- We need to create more resilient institutions able to respond more nimbly and successfully to crises and to shifting student needs. Many working students and family caregivers need an education better tailored to their complicated lives. San Francisco State’s Kevin Kelly has advocated HyFlex courses that students can access in person, in a hybrid format, asynchronously or synchronously online. Some steps forward seem pretty obvious. All student services should be accessible remotely. All classes should have a robust online component. Course materials need to meet accessibility standards and be available electronically.
- We need to enhance the quality of online learning. As a first step, institutions might target the high-enrollment, high-DFW classes that are the gateway to high-demand majors, and provide the instructional design and educational technology support that departments need to ensure that these courses attain a high level of quality.
- We need to think more intentionally about educating the whole student. The crisis should remind us that our institutions must not only promote students’ cognitive development, but their well-being, including their mental health and physical wellness. We might consider emulating the success coaches offered by institutions like WGU.
- We need to create a more collaborative higher educational ecosystem. Let’s share course content and tools.
We might want to go further. We might:
- Further blur the divide between high school and college. The states might expand early college/dual degree programs and access to Advanced Placement courses to allow many more students to get a jump start on college.
- Shift from a five-course, 15-hour load to a four-course, four-credit-hour load. Follow a pattern found at many liberal arts colleges that incorporate experiential, collaborative and project-based learning and supplemental instruction into their foundational courses.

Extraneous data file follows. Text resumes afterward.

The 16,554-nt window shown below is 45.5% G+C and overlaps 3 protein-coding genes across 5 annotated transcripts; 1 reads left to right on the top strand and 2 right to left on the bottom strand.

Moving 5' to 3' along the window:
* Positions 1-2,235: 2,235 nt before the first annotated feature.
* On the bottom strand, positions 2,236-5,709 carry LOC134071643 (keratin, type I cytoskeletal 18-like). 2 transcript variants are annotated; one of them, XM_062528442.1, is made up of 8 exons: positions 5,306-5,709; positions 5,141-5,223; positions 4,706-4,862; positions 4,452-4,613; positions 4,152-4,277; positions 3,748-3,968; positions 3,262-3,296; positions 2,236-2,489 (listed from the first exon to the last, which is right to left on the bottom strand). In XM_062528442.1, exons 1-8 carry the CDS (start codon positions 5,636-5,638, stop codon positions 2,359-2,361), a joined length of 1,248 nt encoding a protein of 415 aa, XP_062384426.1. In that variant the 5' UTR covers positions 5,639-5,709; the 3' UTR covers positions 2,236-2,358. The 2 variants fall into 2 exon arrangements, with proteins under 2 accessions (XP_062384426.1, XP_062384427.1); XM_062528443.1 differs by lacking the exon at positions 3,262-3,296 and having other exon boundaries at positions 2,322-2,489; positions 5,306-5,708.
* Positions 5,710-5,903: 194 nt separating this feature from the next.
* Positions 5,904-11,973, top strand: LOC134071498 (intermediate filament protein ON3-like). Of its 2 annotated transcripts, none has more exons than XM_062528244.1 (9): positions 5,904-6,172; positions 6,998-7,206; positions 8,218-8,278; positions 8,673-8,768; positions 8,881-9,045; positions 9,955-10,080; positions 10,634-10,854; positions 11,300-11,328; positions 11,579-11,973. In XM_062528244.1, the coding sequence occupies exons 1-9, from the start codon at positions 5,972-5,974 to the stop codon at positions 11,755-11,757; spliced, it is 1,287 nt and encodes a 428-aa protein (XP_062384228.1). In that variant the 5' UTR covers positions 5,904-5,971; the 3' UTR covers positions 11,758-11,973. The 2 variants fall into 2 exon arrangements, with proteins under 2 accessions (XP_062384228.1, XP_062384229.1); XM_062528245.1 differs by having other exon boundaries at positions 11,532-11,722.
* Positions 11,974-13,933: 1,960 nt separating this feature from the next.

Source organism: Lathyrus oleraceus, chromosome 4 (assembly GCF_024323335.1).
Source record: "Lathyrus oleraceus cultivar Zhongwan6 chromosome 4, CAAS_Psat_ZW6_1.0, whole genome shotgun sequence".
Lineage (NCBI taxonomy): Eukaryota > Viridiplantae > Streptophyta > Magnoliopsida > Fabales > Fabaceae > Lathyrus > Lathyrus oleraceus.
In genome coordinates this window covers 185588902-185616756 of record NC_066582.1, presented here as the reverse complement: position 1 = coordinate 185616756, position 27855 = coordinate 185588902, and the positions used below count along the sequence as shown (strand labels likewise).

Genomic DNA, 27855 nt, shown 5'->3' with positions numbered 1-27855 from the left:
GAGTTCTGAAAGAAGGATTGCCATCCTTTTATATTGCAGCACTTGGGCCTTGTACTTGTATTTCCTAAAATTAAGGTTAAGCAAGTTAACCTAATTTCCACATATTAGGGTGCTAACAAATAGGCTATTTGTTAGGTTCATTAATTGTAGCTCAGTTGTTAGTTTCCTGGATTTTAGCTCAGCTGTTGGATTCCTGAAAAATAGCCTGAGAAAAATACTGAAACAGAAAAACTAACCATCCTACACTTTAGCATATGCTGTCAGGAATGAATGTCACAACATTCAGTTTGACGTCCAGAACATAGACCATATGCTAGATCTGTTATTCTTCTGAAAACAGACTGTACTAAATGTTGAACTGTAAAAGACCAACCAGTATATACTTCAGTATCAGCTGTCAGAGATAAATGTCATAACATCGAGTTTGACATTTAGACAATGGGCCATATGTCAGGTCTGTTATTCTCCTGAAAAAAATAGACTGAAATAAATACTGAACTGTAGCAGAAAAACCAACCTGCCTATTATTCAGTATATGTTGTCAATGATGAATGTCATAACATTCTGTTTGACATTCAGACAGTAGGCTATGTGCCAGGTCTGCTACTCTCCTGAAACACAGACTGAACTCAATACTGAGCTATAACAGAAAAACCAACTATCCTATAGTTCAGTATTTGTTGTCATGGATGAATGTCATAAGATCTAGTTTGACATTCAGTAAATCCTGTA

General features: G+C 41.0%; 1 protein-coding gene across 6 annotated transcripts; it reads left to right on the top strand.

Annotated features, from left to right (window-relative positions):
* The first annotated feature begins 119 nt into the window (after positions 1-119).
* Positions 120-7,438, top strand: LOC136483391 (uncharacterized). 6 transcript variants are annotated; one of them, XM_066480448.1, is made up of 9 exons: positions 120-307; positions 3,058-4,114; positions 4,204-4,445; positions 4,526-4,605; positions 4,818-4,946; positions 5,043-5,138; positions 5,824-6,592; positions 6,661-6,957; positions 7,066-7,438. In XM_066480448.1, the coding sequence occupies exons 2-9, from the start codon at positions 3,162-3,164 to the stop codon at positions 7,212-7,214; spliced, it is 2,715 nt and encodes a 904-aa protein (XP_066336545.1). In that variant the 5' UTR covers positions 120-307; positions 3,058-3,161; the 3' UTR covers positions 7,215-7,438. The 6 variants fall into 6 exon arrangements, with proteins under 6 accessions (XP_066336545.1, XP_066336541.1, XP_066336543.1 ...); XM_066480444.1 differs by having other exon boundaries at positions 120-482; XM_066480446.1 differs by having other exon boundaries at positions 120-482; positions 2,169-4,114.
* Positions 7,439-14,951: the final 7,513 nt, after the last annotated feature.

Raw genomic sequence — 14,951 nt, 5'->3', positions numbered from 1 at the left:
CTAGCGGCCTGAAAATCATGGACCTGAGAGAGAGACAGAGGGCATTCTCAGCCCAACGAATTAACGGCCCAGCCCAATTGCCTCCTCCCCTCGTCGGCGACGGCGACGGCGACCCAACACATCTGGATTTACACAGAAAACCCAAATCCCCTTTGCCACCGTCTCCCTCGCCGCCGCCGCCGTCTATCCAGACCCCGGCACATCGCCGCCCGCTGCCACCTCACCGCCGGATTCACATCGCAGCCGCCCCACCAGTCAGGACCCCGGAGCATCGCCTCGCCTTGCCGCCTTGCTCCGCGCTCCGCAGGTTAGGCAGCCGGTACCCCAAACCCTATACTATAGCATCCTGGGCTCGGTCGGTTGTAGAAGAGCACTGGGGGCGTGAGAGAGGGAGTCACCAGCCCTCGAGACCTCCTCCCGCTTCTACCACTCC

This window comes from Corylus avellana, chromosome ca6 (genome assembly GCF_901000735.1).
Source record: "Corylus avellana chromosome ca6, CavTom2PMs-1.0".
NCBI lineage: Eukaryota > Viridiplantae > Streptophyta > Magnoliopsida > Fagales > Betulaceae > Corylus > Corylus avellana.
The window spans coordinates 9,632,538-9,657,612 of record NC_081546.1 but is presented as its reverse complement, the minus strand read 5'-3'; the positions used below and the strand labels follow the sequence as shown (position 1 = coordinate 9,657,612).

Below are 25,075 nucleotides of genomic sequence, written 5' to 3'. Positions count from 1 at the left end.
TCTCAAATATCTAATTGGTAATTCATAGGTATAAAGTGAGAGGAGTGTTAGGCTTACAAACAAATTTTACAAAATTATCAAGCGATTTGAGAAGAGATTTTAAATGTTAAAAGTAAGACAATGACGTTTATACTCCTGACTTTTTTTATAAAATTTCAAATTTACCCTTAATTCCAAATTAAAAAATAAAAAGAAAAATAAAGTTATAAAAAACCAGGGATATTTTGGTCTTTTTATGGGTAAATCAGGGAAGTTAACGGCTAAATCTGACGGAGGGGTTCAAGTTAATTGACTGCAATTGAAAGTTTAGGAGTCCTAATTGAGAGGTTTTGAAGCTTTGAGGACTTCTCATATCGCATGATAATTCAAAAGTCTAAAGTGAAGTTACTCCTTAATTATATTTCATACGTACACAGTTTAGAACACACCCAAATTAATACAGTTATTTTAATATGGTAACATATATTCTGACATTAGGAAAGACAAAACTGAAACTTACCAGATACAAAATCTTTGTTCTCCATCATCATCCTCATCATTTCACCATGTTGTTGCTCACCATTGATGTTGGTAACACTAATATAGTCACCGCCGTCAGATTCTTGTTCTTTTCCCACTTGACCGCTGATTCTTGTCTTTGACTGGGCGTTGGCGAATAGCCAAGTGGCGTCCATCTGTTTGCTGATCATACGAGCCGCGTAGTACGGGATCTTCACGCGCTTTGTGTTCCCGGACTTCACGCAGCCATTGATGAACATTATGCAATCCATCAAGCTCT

- Simplify degree requirements. The expanding list of college requirements, such as various skills and experience flags, are well intended but often make it difficult for students to register for the classes they need and delay graduation. Might it not make more sense to embed these literacies throughout the curriculum?
- Offer more alternatives to traditional courses. Mentored research and internships, field- and community-based and service learning and civic engagement experiences, and project-based learning offer exciting ways for students to apply and demonstrate their skills and knowledge. These are the kinds of educational experiences that many students remember long after they have forgotten other classes they have taken -- and that better prepare them for future careers.
Let’s be bold. We shouldn’t just muddle through our current predicaments, but use this opportunity to more forward to a more sustainable future.
Steven Mintz is senior adviser to the president of Hunter College for student success and strategic initiatives.